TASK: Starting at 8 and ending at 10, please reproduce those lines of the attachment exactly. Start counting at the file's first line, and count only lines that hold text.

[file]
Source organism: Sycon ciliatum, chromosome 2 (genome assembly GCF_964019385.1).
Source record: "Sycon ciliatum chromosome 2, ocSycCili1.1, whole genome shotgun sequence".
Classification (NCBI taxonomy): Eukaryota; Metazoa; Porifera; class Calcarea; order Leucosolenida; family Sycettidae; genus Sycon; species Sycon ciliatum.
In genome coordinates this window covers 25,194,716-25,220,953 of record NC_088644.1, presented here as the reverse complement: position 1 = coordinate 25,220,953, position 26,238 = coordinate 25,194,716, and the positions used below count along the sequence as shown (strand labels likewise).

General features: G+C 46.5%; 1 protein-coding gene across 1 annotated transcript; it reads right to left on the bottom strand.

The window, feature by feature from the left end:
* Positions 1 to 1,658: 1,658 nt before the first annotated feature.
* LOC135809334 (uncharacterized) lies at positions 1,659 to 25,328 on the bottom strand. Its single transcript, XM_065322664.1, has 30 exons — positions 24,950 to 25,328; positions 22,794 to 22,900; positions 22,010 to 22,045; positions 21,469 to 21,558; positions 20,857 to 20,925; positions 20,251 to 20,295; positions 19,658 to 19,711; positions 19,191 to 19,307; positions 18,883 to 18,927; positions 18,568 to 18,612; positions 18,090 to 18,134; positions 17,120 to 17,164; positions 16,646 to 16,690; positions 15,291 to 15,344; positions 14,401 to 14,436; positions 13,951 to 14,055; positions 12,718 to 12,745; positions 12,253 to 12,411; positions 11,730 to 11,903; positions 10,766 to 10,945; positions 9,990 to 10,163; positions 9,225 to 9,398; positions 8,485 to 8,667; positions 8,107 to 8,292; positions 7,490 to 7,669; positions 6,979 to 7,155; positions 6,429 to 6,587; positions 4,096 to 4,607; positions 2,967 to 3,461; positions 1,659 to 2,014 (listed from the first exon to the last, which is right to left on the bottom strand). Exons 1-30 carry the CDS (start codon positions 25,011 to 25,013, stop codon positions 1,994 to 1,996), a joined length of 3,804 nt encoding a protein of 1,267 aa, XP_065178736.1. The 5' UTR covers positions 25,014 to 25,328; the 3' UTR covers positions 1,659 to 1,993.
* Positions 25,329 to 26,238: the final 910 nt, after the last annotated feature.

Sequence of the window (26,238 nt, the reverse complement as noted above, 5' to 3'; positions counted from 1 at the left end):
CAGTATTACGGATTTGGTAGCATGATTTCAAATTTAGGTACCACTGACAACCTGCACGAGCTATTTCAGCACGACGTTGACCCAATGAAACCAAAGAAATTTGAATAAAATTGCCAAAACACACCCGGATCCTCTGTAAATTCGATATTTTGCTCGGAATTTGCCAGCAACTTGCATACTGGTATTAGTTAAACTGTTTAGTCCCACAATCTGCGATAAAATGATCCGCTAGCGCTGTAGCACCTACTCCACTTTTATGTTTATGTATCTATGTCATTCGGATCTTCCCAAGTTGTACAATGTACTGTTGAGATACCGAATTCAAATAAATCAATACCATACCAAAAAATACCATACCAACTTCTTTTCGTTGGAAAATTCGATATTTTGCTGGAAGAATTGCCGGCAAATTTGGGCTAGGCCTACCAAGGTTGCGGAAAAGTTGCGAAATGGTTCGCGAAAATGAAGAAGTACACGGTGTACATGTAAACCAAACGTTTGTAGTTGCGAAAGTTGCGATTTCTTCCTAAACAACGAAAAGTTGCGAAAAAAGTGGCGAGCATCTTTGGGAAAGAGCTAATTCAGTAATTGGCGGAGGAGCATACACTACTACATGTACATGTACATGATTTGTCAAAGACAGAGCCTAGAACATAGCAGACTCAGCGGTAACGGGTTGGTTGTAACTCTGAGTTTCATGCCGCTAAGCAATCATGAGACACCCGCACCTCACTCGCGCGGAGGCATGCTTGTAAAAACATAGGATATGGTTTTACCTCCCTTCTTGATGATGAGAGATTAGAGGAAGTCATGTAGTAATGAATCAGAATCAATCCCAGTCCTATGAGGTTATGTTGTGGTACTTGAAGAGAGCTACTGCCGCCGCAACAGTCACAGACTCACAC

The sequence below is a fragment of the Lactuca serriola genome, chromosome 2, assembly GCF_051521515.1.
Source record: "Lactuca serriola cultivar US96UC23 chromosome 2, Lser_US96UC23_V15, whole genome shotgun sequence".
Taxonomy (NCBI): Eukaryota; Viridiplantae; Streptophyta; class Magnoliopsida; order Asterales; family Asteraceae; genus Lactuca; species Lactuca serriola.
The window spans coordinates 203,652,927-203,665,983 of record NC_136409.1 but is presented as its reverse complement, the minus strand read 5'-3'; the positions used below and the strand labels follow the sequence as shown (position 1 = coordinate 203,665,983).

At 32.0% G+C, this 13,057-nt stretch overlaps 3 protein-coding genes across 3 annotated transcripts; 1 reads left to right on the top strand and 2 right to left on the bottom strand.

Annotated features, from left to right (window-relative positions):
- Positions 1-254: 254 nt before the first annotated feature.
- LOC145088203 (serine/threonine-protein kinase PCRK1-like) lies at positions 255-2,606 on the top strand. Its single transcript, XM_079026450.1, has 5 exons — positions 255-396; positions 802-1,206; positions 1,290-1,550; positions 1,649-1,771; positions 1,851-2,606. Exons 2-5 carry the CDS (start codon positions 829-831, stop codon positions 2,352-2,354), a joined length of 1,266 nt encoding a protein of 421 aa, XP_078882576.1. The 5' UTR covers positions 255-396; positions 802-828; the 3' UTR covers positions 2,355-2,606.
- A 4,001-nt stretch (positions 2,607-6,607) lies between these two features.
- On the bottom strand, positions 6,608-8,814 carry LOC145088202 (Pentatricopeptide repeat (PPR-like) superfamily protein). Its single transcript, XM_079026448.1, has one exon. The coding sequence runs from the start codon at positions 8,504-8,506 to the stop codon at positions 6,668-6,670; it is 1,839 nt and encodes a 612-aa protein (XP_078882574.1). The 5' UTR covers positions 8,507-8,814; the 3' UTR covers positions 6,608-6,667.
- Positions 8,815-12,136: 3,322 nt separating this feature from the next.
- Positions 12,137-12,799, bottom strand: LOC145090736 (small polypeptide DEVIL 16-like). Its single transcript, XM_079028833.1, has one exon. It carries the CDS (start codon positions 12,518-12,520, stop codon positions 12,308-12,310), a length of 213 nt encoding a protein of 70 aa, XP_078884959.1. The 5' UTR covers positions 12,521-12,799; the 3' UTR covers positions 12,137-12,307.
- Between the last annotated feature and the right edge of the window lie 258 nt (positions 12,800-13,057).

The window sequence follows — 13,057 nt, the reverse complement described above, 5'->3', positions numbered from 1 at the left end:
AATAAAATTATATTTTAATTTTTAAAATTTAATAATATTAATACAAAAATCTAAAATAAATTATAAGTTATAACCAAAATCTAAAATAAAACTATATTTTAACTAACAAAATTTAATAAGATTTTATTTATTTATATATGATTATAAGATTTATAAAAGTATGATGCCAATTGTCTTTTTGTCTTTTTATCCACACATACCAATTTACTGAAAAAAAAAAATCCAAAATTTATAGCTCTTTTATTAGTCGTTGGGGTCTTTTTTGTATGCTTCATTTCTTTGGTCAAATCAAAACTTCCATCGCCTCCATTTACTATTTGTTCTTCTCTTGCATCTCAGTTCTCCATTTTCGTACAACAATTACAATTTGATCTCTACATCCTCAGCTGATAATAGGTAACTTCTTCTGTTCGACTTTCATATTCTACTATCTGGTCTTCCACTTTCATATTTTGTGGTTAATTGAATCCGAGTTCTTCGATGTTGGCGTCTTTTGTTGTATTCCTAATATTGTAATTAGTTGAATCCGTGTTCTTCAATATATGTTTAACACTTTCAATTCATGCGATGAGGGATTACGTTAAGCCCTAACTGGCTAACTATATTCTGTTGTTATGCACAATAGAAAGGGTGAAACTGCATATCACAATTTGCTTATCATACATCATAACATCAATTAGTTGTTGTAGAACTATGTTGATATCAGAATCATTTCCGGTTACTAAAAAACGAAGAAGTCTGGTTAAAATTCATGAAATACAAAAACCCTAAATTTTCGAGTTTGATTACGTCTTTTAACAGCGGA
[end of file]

* LOC135809334 (uncharacterized) lies at positions 1,659 to 25,328 on the bottom strand. Its single transcript, XM_065322664.1, has 30 exons — positions 24,950 to 25,328; positions 22,794 to 22,900; positions 22,010 to 22,045; positions 21,469 to 21,558; positions 20,857 to 20,925; positions 20,251 to 20,295; positions 19,658 to 19,711; positions 19,191 to 19,307; positions 18,883 to 18,927; positions 18,568 to 18,612; positions 18,090 to 18,134; positions 17,120 to 17,164; positions 16,646 to 16,690; positions 15,291 to 15,344; positions 14,401 to 14,436; positions 13,951 to 14,055; positions 12,718 to 12,745; positions 12,253 to 12,411; positions 11,730 to 11,903; positions 10,766 to 10,945; positions 9,990 to 10,163; positions 9,225 to 9,398; positions 8,485 to 8,667; positions 8,107 to 8,292; positions 7,490 to 7,669; positions 6,979 to 7,155; positions 6,429 to 6,587; positions 4,096 to 4,607; positions 2,967 to 3,461; positions 1,659 to 2,014 (listed from the first exon to the last, which is right to left on the bottom strand). Exons 1-30 carry the CDS (start codon positions 25,011 to 25,013, stop codon positions 1,994 to 1,996), a joined length of 3,804 nt encoding a protein of 1,267 aa, XP_065178736.1. The 5' UTR covers positions 25,014 to 25,328; the 3' UTR covers positions 1,659 to 1,993.
* Positions 25,329 to 26,238: the final 910 nt, after the last annotated feature.

Sequence of the window (26,238 nt, the reverse complement as noted above, 5' to 3'; positions counted from 1 at the left end):